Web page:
Climate protesters in south London arrested on bridges

At least 30 climate protesters were arrested during coordinated protests on bridges in south London yesterday (Saturday, November 20) staged after the jailing of activists with Insulate Britain.

Bridges linking central and south London including Lambeth Bridge and Vauxhall Bridge were blocked by protesters Saturday who carried placards imploring faster action to address the worsening climate crisis.

A number of protesters held signs that simply read ‘Betrayed by my government’, and expressed their support for the nine Insulate Britain activists who were jailed this week for defying an injunction on blocking the M25 motorway.

Police made the arrests on Saturday afternoon and evening after imposing Public Order Act conditions on the protest.

Gabriella Ditton, 27, from Norwich, said she had previously been arrested for climate activism and expected to go to jail too at some point, stressing her belief in the need for direct action until the government rapidly reduces carbon emissions fuelling the climate crisis.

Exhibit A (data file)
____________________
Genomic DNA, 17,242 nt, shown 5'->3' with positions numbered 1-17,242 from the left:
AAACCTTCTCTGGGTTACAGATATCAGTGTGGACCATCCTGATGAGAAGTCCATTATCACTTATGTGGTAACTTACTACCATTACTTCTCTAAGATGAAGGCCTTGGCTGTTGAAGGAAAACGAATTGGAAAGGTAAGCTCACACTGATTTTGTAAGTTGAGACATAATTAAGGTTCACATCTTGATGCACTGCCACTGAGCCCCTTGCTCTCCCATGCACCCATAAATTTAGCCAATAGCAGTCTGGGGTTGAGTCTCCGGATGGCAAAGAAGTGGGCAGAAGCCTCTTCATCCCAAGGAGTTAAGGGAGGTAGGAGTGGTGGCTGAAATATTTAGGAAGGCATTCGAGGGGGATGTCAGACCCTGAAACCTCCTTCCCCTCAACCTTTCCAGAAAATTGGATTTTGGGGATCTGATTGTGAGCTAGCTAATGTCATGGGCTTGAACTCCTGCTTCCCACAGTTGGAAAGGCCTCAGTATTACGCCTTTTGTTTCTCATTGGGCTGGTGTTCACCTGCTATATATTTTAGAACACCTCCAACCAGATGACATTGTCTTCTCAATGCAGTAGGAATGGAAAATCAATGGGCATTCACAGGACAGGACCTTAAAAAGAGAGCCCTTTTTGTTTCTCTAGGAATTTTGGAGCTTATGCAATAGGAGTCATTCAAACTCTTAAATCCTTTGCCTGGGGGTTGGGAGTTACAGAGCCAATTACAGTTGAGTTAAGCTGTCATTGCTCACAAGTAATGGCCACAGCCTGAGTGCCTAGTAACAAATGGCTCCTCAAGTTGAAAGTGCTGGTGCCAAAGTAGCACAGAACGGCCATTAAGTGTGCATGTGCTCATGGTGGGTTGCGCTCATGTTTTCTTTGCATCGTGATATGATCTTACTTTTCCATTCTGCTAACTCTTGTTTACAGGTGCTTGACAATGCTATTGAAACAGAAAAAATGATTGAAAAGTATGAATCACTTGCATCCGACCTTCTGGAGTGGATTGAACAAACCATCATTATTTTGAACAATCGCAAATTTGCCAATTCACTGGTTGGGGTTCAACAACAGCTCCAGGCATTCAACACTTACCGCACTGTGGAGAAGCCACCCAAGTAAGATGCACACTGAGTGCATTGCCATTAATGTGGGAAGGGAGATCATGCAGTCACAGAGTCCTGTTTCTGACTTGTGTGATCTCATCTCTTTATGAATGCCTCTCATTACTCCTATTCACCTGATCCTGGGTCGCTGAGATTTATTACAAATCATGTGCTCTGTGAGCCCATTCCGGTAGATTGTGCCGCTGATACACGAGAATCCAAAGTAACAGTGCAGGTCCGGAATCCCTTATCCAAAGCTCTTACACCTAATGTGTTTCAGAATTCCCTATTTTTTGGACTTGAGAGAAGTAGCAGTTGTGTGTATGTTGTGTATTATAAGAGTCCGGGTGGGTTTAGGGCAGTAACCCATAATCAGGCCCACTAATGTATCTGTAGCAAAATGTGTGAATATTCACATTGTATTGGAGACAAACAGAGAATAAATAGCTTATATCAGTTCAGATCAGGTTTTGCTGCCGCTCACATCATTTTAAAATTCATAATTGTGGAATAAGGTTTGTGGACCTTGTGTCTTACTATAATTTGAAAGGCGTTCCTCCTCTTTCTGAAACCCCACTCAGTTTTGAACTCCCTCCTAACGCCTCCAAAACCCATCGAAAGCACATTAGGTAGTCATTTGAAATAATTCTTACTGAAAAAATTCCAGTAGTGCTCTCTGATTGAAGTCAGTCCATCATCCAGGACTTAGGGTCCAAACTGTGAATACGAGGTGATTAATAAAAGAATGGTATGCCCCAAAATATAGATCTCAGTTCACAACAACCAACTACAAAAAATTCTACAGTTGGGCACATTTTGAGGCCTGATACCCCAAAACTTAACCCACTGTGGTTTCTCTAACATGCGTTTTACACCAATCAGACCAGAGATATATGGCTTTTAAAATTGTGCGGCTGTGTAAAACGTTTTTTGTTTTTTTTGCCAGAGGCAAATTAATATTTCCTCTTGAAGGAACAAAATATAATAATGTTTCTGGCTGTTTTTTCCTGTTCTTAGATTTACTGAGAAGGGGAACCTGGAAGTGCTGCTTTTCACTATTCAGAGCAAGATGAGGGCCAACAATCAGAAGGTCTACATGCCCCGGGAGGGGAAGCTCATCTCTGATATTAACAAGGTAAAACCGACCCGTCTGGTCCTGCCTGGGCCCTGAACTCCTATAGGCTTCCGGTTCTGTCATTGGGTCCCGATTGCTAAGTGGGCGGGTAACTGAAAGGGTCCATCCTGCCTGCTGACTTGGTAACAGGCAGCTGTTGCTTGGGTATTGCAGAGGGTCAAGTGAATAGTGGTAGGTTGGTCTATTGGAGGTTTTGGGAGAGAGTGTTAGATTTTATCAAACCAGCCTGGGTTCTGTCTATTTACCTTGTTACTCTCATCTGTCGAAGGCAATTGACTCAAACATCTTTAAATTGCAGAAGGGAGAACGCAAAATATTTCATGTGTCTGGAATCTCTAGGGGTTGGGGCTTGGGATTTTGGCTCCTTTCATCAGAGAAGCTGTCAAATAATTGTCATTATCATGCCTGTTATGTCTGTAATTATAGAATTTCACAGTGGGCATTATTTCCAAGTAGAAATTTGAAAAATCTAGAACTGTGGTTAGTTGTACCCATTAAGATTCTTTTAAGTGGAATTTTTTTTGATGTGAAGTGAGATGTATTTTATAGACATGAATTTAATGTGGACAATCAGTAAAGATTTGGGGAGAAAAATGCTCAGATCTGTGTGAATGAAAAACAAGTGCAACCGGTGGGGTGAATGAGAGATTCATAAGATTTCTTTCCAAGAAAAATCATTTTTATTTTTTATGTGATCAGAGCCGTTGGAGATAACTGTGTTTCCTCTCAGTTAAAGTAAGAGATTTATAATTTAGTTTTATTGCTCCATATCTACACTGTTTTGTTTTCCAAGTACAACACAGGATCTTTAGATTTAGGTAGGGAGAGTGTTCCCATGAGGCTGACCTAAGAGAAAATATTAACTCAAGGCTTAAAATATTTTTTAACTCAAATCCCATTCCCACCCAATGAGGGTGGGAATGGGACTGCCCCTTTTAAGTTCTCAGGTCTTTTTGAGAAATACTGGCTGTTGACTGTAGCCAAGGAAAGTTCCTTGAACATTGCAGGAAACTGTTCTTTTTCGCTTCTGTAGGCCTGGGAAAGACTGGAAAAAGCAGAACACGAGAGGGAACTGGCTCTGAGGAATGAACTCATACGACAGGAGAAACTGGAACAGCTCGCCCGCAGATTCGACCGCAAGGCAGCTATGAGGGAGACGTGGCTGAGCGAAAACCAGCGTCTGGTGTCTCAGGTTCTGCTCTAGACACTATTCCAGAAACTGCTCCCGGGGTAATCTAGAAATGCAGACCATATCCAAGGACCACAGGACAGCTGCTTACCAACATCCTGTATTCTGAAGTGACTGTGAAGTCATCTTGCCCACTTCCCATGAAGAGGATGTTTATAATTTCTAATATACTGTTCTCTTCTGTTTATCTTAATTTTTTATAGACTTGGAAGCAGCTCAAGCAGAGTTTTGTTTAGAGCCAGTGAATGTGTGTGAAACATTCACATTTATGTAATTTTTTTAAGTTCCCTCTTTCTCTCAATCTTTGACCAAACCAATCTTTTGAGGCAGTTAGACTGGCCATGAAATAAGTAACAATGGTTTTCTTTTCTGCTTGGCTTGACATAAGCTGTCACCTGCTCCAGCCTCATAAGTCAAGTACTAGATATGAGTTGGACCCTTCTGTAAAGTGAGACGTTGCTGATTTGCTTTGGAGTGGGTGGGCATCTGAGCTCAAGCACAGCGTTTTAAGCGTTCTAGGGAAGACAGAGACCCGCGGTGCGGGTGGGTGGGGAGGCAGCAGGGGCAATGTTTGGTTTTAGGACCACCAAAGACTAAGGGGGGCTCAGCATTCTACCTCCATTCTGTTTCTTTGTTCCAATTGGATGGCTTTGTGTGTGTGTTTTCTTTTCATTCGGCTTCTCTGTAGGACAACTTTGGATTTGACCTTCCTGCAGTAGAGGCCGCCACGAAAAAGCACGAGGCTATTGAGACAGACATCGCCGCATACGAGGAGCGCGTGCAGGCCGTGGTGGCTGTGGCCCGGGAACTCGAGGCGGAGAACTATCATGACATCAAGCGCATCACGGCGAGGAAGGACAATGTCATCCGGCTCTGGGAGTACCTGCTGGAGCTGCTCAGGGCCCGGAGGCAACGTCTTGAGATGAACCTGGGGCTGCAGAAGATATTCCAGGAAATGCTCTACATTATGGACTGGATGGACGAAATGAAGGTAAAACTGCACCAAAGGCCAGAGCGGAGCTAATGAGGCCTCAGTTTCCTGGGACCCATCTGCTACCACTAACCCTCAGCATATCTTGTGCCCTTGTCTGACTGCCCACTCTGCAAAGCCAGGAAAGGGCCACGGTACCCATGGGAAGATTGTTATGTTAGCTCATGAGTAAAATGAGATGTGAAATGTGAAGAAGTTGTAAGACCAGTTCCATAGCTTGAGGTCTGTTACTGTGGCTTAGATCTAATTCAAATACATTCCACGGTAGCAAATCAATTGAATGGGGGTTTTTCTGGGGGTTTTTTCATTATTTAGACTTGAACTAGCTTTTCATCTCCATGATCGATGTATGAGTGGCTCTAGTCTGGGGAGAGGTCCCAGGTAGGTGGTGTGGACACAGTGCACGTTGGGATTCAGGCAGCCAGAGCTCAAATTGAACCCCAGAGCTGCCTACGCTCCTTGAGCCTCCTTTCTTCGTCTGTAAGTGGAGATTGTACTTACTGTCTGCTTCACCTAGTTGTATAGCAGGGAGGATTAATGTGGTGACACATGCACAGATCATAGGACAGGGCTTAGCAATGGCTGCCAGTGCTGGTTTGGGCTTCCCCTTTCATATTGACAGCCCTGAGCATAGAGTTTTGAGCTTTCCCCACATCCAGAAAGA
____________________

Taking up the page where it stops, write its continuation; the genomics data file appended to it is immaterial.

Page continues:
She told the PA news agency: “I expect to go to prison at some point for at least six months because I am not going to be apologetic about this. I have known for a couple of years that the only thing that is going to serve us is civil resistance. I have faith in people coming together. Solutions to this crisis exist, we just need the political will to do it.”

A statement from the Met Police later confirmed they had reopened Lambeth Bridge around 7pm after having made a number of arrests.

A spokesperson posted to Twitter just after 7pm: “#Lambeth Bridge has now been re-opened. 30 arrests were made for breach of S14 conditions. We continue to take action at #Vauxhall Cross to remove protestors.”

The latest climate protests follow on the heels of the COP26 climate summit that was labelled a “catastrophic failure” by Amnesty International after it failed to lock in steep, regular emissions cuts from countries worldwide to avert the worst impacts of the climate crisis.

The summit was convened months after a landmark report from the Intergovernmental Panel on Climate Change (IPCC) confirmed that only steep cuts in carbon emissions could prevent the most serious consequences of global heating in the coming decades such as threats to the global food supply and increasing extreme weather events like droughts, floods and wildfires.

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